Eating too many carrots can cause infertility in men. This astonishing finding was recently revealed by Dr. Henry Slevin of the Institute for Vegetable Studies in Butler, Wyoming. The study, titled “Excessive Consumption of Raw Vegetables and the Side Effects of Said Consumption,” was presented during a nutrition conference in Bangor, Missouri, last month. In it, Dr. Slevin outlined the unintended side effects of consuming a number of vegetables, but it was his finding on carrots that drew the most attention.
All of the preceding paragraph is true… Well, except the part about the carrots. And there’s no Institute for Vegetable Studies, which, consequently, means there’s no Dr. Henry Slevin that works there. It wouldn’t really matter anyway, though, because there’s no Butler, Wyoming, for it to be located in. And if there’s no Dr. Slevin, there’s obviously no study on the excessive consumption of raw vegetables, which would also mean it was never presented at any conference, which would be just as well, since there’s no such place as Bangor, Missouri.
I’m nearly positive, though, that if I carried on with what I was saying, someone would believe me. Someone would stumble across my blog, somehow link their fertility issues to eating too many carrots, share the link on Facebook and Twitter, and make this thing go viral. If I did a really good job, it might even merit its own Snopes.com entry. And not a word of it would have been true. Not a single word.
I say all this because I’m beginning to be very bothered by how there seems to be an article floating around on the internet to back up whatever belief or preference I have concerning a certain subject. For every article chastising parents for not vaccinating their children, there exists an article linking childhood vaccinations to all sorts of ills. For every article on how President Barack Obama has caused the national deficit to skyrocket, there exists an article showing how he has drastically reduced government spending. And as this past week concluded, I was treated to equal numbers of articles proclaiming Nelson Mandela as one of the greatest peacemakers of our time and, alternatively, someone who’s more questionable deeds and philosophies have been conveniently forgotten.
We all have our soap boxes. Just today, I was torturing my poor wife by making her listen to my views on why increasing the minimum wage wouldn’t be such a great idea. We’re all passionate about things. At what point, though, does our passion make us prey to those who live simply to self-promote? At what point does our desire to prove we are right supersede our critical thinking abilities? At what point do we allow for alternative views rather than simply cherry-picking bits and pieces to prop up our own philosophies?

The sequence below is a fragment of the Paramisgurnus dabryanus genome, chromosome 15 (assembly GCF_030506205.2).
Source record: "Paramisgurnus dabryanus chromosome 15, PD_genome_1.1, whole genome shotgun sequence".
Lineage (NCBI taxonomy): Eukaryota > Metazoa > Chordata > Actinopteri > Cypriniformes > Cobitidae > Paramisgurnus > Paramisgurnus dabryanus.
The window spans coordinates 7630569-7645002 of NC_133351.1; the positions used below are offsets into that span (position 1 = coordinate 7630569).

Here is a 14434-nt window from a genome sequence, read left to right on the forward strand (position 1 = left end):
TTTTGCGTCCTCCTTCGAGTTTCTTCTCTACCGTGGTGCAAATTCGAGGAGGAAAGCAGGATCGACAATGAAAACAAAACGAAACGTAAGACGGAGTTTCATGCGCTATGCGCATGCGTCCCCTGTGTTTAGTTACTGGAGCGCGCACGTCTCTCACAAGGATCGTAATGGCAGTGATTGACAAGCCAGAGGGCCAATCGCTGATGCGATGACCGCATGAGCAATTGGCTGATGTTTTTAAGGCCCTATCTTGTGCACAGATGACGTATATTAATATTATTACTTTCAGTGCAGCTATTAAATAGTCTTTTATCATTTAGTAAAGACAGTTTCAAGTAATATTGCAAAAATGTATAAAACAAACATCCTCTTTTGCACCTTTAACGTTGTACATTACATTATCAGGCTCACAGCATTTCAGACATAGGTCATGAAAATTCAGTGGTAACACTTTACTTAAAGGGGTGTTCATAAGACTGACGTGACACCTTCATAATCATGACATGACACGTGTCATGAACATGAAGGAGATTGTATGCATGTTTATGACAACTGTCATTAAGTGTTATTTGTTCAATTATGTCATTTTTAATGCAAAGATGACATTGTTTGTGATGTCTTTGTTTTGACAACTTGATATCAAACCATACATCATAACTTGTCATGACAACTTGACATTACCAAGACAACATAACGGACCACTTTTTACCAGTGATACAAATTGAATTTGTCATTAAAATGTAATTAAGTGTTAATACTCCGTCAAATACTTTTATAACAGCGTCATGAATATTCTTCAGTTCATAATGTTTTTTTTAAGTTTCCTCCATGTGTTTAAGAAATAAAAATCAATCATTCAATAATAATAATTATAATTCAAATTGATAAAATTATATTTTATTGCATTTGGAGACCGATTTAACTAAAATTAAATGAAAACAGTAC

I wouldn’t label myself an expert on journalism, but I did learn one thing from my years of working as a newspaper reporter: Never accept something as fact without verified attribution. If I’m reading an article and it says, “Studies show…”, I immediately want to know what studies and who conducted these studies and what is the reliability of those dispensing the information. Woodward and Bernstein may have had their Deep Throat, but if the paper trail didn’t lead anywhere, Nixon would probably still be in office.
Here’s what I think is happening and what I think needs to happen: We are destroying discourse by simply searching out the information we agree with, and we desperately need to begin to dig deeper when it comes to what is fed to us. I appreciate good arguments, but I worry when we live in a world when all I have to do is open up my web browser to find an article to support my position. I don’t even have to do any research; some man or woman has already told my why I’m right. Link … share … done.
If you’re someone who does believe strongly in a cause or position, by all means, don’t stop sounding the alarm. I greatly respect the independent pursuit of knowledge and the benefits it yields. This is how the world is changed. If you’re someone regurgitating the party line, though, it’s time for you to get informed. Why do you believe what you believe? Stand ready to make your arguments, and don’t rely on someone else to do it for you. If you’re going to die on a hill, bring your own ammo to the fight.
Now that I’ve got all that off my chest, I’m going to get a mug of coffee. By the way, did you know drinking too much coffee can kill you? Or is it that drinking lots of coffee will help you live longer? I should probably look that up…